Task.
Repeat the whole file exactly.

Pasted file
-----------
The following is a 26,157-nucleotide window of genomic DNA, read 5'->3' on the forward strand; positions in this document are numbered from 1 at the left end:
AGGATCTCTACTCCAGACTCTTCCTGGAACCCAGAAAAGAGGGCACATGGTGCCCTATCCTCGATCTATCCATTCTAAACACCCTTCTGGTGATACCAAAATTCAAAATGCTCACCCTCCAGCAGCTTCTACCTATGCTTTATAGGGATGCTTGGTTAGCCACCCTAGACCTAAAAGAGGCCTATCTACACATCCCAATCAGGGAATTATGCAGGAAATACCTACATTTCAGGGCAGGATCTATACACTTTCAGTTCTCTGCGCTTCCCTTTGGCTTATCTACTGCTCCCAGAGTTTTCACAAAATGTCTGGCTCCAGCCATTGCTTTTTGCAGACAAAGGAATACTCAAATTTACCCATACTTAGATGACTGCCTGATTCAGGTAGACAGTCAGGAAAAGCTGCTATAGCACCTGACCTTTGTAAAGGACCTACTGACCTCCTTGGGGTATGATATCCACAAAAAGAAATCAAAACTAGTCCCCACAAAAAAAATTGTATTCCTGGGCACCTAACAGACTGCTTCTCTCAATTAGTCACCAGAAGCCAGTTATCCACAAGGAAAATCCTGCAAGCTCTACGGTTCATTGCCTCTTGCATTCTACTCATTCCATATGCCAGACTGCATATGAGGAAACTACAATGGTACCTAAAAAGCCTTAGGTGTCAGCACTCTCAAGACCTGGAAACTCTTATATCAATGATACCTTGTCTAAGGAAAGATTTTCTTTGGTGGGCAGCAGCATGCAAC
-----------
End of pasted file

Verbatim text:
The following is a 26,157-nucleotide window of genomic DNA, read 5'->3' on the forward strand; positions in this document are numbered from 1 at the left end:
AGGATCTCTACTCCAGACTCTTCCTGGAACCCAGAAAAGAGGGCACATGGTGCCCTATCCTCGATCTATCCATTCTAAACACCCTTCTGGTGATACCAAAATTCAAAATGCTCACCCTCCAGCAGCTTCTACCTATGCTTTATAGGGATGCTTGGTTAGCCACCCTAGACCTAAAAGAGGCCTATCTACACATCCCAATCAGGGAATTATGCAGGAAATACCTACATTTCAGGGCAGGATCTATACACTTTCAGTTCTCTGCGCTTCCCTTTGGCTTATCTACTGCTCCCAGAGTTTTCACAAAATGTCTGGCTCCAGCCATTGCTTTTTGCAGACAAAGGAATACTCAAATTTACCCATACTTAGATGACTGCCTGATTCAGGTAGACAGTCAGGAAAAGCTGCTATAGCACCTGACCTTTGTAAAGGACCTACTGACCTCCTTGGGGTATGATATCCACAAAAAGAAATCAAAACTAGTCCCCACAAAAAAAATTGTATTCCTGGGCACCTAACAGACTGCTTCTCTCAATTAGTCACCAGAAGCCAGTTATCCACAAGGAAAATCCTGCAAGCTCTACGGTTCATTGCCTCTTGCATTCTACTCATTCCATATGCCAGACTGCATATGAGGAAACTACAATGGTACCTAAAAAGCCTTAGGTGTCAGCACTCTCAAGACCTGGAAACTCTTATATCAATGATACCTTGTCTAAGGAAAGATTTTCTTTGGTGGGCAGCAGCATGCAAC